Created attachment 229808 [details]
correct calculation of GMT/UTC offset
I am reporting this bug with the following disclaimer:
- I am aware that the default /bin/mail is from a different package, and probably not many people would install the heirloom-mailx port.
- I understand heirloom mailx is no longer maintained upstream, hence no chance of getting a patch accepted upstream (I have submitted a patch to its successor s-nail, whose current code now behaves correctly).
The problem is that sending out an email using Heirloom mailx produces a "Date:" header that is incorrect when the system is in the Europe/Dublin timezone (email appears to have been sent 2 hours earlier).
My testcase is as follows (forgive a bit of dark magic here):
root@mybsd:~ # make -C /usr/ports/mail/heirloom-mailx/ all install clean PREFIX=/test
root@mybsd:~ # date -R
Mon, 29 Nov 2021 18:59:29 +0000
root@mybsd:~ # rm -f ~/dead.letter; env TZ=Europe/Dublin /test/bin/mailx -S sendmail=no-thank-you root < /dev/null; cat ~/dead.letter
No message, no subject; hope that's ok
no-thank-you: No such file or directory
. . . message not sent.
Date: Mon, 29 Nov 2021 18:59:29 +0200
User-Agent: Heirloom mailx 12.4 7/29/08
Content-Type: text/plain; charset=us-ascii
The "Date:" header is wrong (compare with "date -R) because of a naive/incorrect handling of tm->tm_isdst that assumes that DST implies +1h. It turns out that this is not necessarily a correct assumption.
A patch is attached. In the interest of readability, I've tried not to be too clever about optimizing out unnecessary variables, etc. (incidentally, the latest version of heirloom mailx is 12.5; I'm not sure where the official sources are now kept, but both https://ftp.debian.org/debian/pool/main/h/heirloom-mailx/heirloom-mailx_12.5.orig.tar.gz and https://mirrors.kernel.org/slackware/slackware64-14.2/source/n/mailx/mailx-12.5.tar.xz look authentic to me; the latter is slightly more recent).
The rest of the text below provides background and context info that might be useful to others in the future.
Somewhere around 2018, the tzdata maintainers (IANA) corrected a historical mistake with the Europe/Dublin timezone. The mistake was rooted in a misunderstanding of whether IST meant "Irish Summer Time" or "Irish Standard Time".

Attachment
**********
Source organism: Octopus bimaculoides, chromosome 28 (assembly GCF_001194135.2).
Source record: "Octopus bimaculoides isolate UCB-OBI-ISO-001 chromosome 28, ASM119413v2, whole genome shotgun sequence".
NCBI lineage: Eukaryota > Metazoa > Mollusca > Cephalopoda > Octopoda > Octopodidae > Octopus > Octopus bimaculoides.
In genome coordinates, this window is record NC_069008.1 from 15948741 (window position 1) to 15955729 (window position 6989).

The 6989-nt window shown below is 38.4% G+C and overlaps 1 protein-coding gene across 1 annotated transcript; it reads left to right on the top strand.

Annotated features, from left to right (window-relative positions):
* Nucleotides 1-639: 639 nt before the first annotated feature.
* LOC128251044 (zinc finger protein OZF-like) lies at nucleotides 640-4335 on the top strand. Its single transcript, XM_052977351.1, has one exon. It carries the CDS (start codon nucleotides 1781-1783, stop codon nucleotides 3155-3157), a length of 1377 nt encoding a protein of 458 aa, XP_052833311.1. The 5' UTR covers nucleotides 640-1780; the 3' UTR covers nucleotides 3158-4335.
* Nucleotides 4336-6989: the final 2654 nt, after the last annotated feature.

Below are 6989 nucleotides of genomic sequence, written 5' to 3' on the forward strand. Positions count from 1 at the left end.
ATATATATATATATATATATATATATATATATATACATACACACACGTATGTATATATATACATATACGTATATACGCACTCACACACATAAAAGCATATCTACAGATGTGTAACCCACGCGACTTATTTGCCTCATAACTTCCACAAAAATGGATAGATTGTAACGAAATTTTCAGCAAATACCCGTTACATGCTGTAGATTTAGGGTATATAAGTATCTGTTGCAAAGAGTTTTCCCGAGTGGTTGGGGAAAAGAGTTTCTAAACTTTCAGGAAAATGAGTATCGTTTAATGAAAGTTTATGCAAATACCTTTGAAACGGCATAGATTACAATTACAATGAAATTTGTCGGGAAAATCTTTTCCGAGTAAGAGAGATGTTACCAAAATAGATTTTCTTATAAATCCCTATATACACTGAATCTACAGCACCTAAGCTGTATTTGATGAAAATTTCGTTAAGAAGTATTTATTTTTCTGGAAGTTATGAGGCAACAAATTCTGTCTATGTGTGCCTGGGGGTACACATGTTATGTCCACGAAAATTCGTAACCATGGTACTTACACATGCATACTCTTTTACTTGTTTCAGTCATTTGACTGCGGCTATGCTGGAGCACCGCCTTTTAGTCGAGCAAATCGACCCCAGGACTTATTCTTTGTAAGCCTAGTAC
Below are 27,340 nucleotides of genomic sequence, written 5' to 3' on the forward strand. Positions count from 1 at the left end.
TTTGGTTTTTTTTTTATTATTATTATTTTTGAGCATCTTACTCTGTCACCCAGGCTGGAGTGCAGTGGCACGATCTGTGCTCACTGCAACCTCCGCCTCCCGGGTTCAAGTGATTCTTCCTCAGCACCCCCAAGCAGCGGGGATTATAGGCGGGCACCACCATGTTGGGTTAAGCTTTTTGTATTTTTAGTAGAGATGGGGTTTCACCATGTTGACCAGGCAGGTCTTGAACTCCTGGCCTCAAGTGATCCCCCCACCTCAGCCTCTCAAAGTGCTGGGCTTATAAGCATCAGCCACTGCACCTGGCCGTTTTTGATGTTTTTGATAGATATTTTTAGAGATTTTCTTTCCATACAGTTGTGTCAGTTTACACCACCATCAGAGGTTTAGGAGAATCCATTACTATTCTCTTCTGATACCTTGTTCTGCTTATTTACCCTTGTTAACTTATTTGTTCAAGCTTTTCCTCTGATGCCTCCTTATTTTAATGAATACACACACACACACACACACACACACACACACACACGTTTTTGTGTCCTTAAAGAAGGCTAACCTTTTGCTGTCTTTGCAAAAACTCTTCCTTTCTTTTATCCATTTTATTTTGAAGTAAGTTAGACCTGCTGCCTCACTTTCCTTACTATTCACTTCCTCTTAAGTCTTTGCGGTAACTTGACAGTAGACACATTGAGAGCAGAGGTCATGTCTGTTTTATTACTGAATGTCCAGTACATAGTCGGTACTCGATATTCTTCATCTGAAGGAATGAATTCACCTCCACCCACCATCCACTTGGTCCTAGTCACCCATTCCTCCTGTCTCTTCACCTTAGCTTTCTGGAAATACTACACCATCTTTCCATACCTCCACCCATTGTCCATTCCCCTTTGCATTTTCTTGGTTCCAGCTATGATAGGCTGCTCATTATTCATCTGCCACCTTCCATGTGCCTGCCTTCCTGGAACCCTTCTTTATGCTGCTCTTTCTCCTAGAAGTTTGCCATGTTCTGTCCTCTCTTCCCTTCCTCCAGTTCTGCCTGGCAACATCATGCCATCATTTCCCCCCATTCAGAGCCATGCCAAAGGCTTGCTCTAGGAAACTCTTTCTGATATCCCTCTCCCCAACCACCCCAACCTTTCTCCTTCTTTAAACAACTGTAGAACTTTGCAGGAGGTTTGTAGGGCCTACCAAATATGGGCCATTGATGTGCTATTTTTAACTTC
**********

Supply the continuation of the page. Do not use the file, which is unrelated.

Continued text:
The problem was discussed at great length (http://mm.icann.org/pipermail/tz/2018-January/thread.html) and it was concluded that IST really meant Irish *Standard* Time (in constrast with, say, British *Summer* Time), and that this standard time is defined as UTC+0100.
This corresponds to the article at https://en.wikipedia.org/wiki/Time_in_the_Republic_of_Ireland and the notes at https://en.wikipedia.org/wiki/Winter_time_(clock_lag); the source archive of tzdata has a long section dedicated to this problem and a large set of official references and links to www.irishstatutebook.ie.
Once the question was settled, the only possible solution for keeping the Irish local time in sync with the rest of the world (timezones aside, the local time in Ireland - as understood by common people - is the same as in London and Belfast) was for IANA to _reverse_ the functioning of the DST flag for Ireland. The result is that in the current IANA timezone database (2021e), Europe/Dublin has DST applied in *winter*, with an adjustment of -1h (that is, negative).
Digging deeper, one uncovers that there are a few other countries that have (or once had) the same time-switch mechanism as Ireland; amongst others, https://github.com/MenoData/Time4J/issues/742 also concedes that negative DST is a reality.
In heirloom mailx, the logic that works out the UTC offset does the right thing up to a point (November 2021, Ireland = UTC+0100), but then upon inspecting tm->tm_isdst it sees that DST is in effect (remember, flag has been reversed, so DST in Ireland is on in winter time) it adds one hour (it should subtract one, because the adjustment is negative, but mailx doesn't know).
That's why I get a +0200 instead of +0000 out of mailx.
You may wonder why this problem hasn't been noticed by Irish people in the past three years (hey, there's quite an IT industry over here!).
It turns out that the introduction of a negative DST adjustment caused all sorts of bugs back in 2018 (mostly with Java); in the source distribution of IANA's tzdata, one can spot this inside ./europe:
# In January 2018 we discovered that the negative SAVE values in the
# Eire rules cause problems with tests for ICU [...] and with tests
# for OpenJDK [...]
# To work around this problem, the build procedure can translate the
# following data into two forms, one with negative SAVE values and the
# other form with a traditional approximation for Irish timestamps
# after 1971-10-31 02:00 UTC; although this approximation has tm_isdst
# flags that are reversed, its UTC offsets are correct and this often
# suffices. [...]
So, a temporary hack was put in place so that downstream maintainers could choose whether to retain the old broken convention of IST and support buggy software ("make DATAFORM=rearguard"), but it is clear that the current (and technically, and politically, correct) implementation of a negative DST adjustment for Ireland is there to stay (for example, see "PS." under: https://mm.icann.org/pipermail/tz-announce/2019-March/000055.html).
FreeBSD is using the correct tzdata representation (aka "vanguard") which exposes the bug in mailx.
The solution boils down to correctly calculating the offset between local time and UTC. Having studied the way this is done in a couple of other programs (for example, postfix) I have concluded that although manual calculation is the only portable approach, perhaps the best way to address this is to use tm->tm_gmtoff. I know it is a non-standard extension, but I believe it's been there in BSD and GNU's glibc for over a decade and there's little reason to reinvent the wheel.